$100 Bills: 30 Million DestroyedBy: Lindsay McCane - August 14, 2013
When too much ink is applied to paper it creates a print error known as “mashing”. This was the cause of 30 million new $100 bills being destroyed.
David Wolman, of the “New Yorker” reported: “This time, recent batches of cash from the Washington, D.C., plant contained ‘clearly unacceptable’ bills intermixed with passable ones, according to a July memo to employees from Larry Felix, the bureau’s director. “So the Fed is returning more than thirty million hundred-dollar notes and demanding its money back, Felix wrote. Another thirty billion dollars’ worth of paper sits in limbo awaiting examination, and Fed officials have informed the bureau that they will not accept any hundred-dollar notes made at the Washington, D.C., facility until further notice.”
The newly designed bill, that will have a Liberty Bell, a message on Ben Franklin’s collar, and 3-D images that move when you hold the bill a certain way, was set to debut in 2011. However, it has continuously been delayed due to malfunctions and errors. The Bureau is trying their best to meet the October 8 deadline for cash orders, and to finally be able to reveal the new bill and get them into circulation.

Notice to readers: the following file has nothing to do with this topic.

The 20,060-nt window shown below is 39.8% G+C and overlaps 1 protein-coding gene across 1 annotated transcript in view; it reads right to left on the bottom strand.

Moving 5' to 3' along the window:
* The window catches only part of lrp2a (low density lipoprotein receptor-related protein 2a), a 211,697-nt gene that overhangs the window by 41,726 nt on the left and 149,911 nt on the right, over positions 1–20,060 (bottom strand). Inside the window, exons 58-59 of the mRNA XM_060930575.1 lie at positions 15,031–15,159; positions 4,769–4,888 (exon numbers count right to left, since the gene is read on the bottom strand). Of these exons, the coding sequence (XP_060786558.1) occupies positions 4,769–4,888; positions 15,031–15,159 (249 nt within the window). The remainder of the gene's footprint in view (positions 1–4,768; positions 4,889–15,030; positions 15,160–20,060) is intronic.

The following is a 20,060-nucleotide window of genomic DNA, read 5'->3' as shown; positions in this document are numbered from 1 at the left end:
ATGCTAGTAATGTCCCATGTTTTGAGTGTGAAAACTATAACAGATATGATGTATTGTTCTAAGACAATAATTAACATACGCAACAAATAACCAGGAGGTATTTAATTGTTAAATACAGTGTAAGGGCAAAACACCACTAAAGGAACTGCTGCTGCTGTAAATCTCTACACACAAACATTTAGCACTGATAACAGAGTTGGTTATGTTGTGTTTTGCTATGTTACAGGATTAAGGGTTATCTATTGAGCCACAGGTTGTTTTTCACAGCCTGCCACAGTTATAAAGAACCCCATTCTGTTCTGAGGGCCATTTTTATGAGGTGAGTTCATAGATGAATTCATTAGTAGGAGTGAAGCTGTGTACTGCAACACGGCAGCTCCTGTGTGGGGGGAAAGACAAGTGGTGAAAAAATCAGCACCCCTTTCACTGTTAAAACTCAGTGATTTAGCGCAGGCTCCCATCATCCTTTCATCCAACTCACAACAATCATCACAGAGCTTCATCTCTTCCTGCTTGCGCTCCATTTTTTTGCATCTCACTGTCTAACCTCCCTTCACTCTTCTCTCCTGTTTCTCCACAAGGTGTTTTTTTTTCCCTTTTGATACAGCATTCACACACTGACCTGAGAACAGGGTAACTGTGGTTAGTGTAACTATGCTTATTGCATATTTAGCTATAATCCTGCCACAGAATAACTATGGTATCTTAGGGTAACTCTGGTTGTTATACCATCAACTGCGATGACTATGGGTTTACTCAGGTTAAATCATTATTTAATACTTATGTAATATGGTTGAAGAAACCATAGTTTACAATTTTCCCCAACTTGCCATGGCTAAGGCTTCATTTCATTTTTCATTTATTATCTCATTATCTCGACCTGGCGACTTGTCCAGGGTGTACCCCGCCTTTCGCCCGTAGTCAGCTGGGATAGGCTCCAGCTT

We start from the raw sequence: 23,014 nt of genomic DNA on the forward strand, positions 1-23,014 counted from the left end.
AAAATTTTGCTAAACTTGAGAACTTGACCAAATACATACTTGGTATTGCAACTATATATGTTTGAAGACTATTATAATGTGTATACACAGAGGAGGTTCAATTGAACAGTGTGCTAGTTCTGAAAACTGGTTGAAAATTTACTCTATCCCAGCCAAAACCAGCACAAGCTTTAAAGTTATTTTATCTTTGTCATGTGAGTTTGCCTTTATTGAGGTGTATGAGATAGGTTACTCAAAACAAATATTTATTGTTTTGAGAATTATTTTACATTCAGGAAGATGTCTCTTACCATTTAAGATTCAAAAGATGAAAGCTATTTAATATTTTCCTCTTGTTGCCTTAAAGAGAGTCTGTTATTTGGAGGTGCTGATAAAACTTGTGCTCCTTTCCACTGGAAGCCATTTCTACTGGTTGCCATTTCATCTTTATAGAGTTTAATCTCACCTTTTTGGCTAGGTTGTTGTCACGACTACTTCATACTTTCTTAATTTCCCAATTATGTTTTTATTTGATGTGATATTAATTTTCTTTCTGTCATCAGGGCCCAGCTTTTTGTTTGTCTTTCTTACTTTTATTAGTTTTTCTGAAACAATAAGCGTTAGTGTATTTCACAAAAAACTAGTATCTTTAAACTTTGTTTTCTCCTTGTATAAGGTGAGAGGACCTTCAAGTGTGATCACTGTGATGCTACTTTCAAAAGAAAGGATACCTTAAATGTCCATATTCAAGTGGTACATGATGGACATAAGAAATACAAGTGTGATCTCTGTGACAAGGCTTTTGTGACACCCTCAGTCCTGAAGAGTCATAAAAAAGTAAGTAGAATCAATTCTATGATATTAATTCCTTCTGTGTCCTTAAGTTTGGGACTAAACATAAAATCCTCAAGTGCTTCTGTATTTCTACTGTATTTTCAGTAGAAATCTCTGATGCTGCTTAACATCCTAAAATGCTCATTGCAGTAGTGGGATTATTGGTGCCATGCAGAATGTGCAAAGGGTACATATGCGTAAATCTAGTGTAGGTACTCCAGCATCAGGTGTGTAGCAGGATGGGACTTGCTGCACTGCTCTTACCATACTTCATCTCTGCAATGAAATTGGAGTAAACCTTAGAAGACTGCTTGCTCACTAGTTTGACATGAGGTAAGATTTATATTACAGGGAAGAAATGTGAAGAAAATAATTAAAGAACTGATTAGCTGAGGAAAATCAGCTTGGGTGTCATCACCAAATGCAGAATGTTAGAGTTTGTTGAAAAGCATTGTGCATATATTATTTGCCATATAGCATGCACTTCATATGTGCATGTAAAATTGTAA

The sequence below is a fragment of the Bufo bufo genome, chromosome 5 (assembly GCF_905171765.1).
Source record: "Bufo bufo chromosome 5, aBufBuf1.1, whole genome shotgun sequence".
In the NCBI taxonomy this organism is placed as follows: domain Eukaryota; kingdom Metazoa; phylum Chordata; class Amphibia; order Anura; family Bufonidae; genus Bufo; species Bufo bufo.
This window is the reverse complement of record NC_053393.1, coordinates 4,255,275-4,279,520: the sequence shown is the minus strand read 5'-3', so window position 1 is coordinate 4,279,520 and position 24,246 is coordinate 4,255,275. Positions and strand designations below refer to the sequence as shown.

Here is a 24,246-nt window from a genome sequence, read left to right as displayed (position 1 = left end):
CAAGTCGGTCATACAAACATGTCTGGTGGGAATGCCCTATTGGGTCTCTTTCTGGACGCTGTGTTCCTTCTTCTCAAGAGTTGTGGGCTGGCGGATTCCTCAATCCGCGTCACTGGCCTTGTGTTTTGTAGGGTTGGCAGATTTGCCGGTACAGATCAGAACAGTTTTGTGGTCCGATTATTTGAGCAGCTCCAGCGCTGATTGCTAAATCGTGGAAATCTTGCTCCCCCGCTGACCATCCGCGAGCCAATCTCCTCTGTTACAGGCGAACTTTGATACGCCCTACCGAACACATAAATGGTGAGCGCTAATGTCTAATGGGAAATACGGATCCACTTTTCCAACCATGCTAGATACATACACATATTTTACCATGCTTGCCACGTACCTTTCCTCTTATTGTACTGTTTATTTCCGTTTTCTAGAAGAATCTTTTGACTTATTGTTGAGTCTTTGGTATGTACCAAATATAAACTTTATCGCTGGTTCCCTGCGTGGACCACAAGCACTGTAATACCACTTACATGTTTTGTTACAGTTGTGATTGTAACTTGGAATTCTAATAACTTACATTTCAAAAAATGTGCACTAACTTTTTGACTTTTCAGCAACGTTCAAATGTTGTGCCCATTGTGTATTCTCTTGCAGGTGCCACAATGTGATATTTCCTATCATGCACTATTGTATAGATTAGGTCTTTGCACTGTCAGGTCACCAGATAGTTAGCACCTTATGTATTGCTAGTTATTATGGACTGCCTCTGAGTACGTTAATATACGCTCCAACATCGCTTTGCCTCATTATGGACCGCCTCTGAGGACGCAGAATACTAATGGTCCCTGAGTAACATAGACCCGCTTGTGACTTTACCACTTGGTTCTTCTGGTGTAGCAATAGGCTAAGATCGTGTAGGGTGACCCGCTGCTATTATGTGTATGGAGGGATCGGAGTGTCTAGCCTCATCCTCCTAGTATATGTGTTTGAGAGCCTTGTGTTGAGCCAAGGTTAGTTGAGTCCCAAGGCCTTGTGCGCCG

The Bureau of Engraving and Printing spokesperson told BI they are “investing this issue to determine the root cause” and will start by re-inspecting the notes to sift out any tainted ones. The $100 notes returned to the Bureau of Engraving and Printing had a small proportion of notes affected by mashing, which were included with many, good, quality notes. It’s expected only a marginal fraction of the notes will be unacceptable.”